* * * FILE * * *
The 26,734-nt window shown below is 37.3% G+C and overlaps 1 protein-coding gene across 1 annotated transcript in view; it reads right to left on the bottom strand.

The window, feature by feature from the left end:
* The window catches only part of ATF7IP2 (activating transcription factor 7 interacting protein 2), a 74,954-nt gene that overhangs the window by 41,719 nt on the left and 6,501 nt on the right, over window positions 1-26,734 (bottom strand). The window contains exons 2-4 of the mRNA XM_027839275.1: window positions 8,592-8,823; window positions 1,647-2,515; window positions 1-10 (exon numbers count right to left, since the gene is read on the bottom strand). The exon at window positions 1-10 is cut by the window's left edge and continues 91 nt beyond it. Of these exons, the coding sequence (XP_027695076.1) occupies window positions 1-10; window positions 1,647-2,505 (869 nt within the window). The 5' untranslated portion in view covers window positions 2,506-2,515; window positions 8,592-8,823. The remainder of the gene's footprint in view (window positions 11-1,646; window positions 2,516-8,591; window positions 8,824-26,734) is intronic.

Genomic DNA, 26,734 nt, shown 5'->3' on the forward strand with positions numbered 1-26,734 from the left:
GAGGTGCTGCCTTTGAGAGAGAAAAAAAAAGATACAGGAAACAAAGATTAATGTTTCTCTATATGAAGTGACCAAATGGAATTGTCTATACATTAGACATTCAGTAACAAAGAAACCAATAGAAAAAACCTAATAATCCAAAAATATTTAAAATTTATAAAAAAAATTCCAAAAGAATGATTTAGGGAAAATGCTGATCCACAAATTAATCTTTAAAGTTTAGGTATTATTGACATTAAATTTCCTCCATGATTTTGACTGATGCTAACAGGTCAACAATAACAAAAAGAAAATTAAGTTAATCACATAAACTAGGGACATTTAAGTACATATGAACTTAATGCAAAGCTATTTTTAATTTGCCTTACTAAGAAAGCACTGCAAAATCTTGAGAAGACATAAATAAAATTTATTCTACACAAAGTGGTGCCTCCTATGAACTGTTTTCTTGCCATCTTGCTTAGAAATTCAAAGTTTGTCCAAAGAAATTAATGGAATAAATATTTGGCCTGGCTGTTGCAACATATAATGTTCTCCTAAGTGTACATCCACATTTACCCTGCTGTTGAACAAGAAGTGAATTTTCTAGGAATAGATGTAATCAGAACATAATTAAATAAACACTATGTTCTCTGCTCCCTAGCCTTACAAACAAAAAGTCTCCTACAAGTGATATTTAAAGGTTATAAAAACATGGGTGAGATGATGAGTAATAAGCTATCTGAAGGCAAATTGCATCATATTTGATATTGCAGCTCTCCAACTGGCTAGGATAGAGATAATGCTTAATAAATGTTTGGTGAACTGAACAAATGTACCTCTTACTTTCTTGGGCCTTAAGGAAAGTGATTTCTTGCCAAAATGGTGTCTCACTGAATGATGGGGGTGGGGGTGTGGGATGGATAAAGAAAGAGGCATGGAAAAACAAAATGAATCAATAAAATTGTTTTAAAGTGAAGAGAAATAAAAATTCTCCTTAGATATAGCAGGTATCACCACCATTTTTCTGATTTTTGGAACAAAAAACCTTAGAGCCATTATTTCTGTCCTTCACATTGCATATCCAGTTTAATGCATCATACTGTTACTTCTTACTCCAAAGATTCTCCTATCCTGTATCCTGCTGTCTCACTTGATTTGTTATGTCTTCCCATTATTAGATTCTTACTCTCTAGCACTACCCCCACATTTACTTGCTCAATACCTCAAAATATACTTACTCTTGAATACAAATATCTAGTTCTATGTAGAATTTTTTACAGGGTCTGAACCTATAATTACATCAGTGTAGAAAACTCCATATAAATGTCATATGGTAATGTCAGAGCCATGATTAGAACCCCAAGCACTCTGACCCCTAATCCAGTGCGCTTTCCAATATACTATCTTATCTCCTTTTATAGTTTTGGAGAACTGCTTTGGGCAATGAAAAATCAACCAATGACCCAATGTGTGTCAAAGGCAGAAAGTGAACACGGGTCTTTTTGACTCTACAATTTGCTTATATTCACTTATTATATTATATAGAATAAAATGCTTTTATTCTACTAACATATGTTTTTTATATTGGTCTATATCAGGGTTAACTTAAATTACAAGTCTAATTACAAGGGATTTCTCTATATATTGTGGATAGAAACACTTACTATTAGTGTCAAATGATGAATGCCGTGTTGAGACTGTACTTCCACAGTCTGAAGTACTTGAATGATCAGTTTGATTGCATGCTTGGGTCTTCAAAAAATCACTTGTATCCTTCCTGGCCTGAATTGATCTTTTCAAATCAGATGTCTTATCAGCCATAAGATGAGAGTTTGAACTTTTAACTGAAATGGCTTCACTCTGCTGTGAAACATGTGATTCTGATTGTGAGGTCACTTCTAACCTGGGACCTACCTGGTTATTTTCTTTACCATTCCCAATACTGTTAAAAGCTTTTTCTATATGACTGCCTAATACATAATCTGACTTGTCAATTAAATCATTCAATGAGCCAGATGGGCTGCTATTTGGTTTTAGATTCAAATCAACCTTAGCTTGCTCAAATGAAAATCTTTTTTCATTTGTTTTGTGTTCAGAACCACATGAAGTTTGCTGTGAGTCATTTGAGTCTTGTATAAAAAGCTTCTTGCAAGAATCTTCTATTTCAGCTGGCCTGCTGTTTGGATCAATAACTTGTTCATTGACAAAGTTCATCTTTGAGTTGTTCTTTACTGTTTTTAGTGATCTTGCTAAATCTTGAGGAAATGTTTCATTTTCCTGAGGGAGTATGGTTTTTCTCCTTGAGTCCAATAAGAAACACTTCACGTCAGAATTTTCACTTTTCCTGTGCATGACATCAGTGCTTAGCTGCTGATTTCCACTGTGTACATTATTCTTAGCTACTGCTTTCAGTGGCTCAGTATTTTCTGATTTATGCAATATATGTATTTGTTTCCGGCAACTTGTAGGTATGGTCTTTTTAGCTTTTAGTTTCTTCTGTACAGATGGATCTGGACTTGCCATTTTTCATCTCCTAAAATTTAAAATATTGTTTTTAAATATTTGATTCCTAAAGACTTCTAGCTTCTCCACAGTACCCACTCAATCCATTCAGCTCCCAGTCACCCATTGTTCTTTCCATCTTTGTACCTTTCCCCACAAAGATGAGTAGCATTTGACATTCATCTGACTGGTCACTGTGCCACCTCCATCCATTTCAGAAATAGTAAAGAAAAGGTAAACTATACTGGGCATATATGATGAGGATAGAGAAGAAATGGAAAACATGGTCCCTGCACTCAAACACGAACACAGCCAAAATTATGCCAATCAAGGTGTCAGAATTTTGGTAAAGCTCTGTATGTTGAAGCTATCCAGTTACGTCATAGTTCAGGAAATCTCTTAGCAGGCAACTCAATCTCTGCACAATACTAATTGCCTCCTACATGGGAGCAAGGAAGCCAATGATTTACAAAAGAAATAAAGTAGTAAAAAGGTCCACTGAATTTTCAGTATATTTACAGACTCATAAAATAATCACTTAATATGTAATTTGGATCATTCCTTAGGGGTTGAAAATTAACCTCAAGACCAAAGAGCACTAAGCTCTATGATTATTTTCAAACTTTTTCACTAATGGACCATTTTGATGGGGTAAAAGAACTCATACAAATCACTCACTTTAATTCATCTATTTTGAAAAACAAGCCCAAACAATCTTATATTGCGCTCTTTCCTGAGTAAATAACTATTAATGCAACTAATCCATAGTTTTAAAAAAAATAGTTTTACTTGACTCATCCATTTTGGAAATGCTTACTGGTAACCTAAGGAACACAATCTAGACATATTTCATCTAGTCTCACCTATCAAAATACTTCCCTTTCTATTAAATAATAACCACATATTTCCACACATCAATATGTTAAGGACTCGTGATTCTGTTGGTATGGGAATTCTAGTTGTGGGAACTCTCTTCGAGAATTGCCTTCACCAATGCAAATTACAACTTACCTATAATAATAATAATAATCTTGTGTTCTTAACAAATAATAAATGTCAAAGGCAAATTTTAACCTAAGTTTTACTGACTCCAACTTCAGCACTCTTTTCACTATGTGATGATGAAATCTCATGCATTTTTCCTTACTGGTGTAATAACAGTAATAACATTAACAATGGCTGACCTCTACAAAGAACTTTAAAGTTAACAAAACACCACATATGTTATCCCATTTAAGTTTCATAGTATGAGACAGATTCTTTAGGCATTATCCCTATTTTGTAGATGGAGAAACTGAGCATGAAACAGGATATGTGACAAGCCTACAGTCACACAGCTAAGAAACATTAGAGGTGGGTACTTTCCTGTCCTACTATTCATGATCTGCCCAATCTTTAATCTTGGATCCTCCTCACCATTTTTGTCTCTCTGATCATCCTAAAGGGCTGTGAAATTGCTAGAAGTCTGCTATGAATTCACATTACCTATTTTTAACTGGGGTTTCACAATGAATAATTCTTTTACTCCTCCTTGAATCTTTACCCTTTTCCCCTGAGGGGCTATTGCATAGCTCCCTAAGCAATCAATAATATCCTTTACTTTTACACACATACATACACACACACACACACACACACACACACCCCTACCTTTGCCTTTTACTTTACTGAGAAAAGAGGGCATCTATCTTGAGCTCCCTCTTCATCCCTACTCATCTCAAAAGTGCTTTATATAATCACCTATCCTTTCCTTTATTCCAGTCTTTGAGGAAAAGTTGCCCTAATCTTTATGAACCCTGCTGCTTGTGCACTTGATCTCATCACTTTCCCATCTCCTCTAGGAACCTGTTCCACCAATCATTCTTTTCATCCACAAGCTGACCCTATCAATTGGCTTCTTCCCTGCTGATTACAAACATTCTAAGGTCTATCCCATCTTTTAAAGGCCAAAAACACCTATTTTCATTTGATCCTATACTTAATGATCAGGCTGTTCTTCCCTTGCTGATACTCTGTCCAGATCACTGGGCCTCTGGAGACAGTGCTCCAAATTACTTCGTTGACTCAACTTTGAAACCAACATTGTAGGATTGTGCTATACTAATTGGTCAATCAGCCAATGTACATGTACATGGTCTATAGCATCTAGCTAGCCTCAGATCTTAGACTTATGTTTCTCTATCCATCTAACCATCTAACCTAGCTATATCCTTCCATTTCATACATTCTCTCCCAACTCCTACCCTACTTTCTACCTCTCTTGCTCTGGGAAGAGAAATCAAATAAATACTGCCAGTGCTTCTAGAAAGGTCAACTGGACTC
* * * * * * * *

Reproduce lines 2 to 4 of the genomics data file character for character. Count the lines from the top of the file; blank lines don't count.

The window, feature by feature from the left end:
* The window catches only part of ATF7IP2 (activating transcription factor 7 interacting protein 2), a 74,954-nt gene that overhangs the window by 41,719 nt on the left and 6,501 nt on the right, over window positions 1-26,734 (bottom strand). The window contains exons 2-4 of the mRNA XM_027839275.1: window positions 8,592-8,823; window positions 1,647-2,515; window positions 1-10 (exon numbers count right to left, since the gene is read on the bottom strand). The exon at window positions 1-10 is cut by the window's left edge and continues 91 nt beyond it. Of these exons, the coding sequence (XP_027695076.1) occupies window positions 1-10; window positions 1,647-2,505 (869 nt within the window). The 5' untranslated portion in view covers window positions 2,506-2,515; window positions 8,592-8,823. The remainder of the gene's footprint in view (window positions 11-1,646; window positions 2,516-8,591; window positions 8,824-26,734) is intronic.

Genomic DNA, 26,734 nt, shown 5'->3' on the forward strand with positions numbered 1-26,734 from the left: